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Liver adenomatosis: re-evaluation of aetiology and management


Thomas M. van Gulik, MD, Department of Surgery, Academic Medical Center, Meibergdreef 9, 1105 AZ Amsterdam, the Netherlands
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Background: Liver adenomatosis (LA) is a rare benign parenchymal liver disease with unknown aetiology. In recent reports, LA has been associated with hepatic steatosis, with potential implications for the management of this disease. The aim of this study was to determine prognosis and optimal management of patients with LA.

Methods: Clinical presentation, diagnostic studies and management of patients with LA were analysed in our centre. Furthermore, a Medline search of all published case reports and series of LA patients was performed.

Results: Ninety-four patients with LA have been reported in the literature. Fifty-two per cent of females had a history of oral contraceptive use. Eighteen per cent of patients had steatosis in nontumoral tissue. In our own series, five of six patients had histologically confirmed steatosis. Forty-three per cent of patients presented with acute pain, of whom 46% had a haemorrhagical complication, in contrast to 2% of nonsymptomatic patients. Tumours <5 cm tended to increase in size during follow-up and only in four patients tumour regression was observed.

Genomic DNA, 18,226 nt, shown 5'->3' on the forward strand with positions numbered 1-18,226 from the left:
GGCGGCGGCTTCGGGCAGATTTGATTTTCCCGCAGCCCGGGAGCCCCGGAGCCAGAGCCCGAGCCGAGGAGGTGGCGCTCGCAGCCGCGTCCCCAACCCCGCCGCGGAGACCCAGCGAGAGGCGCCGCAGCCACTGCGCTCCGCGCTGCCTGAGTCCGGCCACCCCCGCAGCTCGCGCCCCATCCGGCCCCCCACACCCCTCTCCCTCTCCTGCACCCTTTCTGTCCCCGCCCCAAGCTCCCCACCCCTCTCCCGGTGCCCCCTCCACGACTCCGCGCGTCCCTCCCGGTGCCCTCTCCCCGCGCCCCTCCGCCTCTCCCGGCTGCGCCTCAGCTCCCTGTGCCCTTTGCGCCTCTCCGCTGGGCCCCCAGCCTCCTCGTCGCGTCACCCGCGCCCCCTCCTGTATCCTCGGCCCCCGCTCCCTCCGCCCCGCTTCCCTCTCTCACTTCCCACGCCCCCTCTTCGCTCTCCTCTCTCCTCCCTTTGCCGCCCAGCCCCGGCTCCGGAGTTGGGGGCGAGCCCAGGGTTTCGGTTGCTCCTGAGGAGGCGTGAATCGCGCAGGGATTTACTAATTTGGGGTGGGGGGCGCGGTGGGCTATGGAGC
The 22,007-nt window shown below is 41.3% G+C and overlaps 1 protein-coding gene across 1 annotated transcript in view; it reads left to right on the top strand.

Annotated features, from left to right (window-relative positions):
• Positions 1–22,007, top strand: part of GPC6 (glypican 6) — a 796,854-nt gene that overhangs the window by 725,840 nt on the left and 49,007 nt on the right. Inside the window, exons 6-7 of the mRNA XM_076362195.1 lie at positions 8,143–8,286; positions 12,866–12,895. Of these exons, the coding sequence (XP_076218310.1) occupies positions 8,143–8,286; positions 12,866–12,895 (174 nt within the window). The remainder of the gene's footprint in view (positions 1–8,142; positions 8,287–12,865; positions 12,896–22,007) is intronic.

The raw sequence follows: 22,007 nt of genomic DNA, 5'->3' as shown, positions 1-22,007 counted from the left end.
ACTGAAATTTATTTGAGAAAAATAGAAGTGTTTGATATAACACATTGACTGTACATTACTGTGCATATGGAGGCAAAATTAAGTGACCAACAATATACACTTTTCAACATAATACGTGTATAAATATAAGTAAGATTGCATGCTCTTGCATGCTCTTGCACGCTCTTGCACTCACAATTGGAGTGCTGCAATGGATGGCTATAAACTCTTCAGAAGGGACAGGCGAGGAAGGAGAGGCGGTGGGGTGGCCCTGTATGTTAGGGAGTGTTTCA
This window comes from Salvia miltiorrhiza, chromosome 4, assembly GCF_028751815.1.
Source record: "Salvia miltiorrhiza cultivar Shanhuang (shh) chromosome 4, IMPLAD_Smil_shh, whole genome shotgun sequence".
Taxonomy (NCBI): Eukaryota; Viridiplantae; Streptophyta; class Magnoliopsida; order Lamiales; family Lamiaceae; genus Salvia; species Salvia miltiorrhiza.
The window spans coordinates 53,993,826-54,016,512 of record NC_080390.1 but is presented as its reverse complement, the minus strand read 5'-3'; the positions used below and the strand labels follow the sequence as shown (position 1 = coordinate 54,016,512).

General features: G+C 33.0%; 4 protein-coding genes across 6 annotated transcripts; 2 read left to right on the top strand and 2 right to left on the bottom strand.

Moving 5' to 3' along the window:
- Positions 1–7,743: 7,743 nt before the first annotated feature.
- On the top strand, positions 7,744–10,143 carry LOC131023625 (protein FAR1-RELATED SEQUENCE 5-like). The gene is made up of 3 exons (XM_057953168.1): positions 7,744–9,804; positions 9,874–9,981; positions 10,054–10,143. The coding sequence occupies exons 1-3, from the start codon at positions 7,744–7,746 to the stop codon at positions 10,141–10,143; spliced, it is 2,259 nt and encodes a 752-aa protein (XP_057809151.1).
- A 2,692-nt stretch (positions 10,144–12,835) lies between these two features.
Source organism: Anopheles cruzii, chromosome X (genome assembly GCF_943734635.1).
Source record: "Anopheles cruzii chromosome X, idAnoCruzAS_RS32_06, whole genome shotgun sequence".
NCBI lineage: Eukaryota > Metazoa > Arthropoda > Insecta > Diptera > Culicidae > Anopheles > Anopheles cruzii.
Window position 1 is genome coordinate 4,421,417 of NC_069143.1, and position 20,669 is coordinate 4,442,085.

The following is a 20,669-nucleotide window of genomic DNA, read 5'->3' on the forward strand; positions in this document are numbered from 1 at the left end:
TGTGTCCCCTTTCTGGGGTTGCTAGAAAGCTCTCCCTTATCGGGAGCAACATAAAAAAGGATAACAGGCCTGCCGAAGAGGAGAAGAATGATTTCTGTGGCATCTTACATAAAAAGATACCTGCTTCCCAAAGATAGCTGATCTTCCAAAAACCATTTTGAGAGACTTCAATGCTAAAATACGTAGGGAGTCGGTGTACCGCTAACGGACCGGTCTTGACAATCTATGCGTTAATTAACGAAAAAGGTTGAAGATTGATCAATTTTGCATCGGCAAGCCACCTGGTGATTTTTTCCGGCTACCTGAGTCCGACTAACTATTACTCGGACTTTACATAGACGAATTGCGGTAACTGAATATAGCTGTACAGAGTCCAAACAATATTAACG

Conclusion: Liver adenomatosis is a progressive, benign parenchymal disease mainly occurring in females. There is a potential link with hepatic steatosis with implications for the management of patients with LA. Noninvasive diagnosis is difficult because of the variety of tumoral and nontumoral components. Management should primarily be conservative.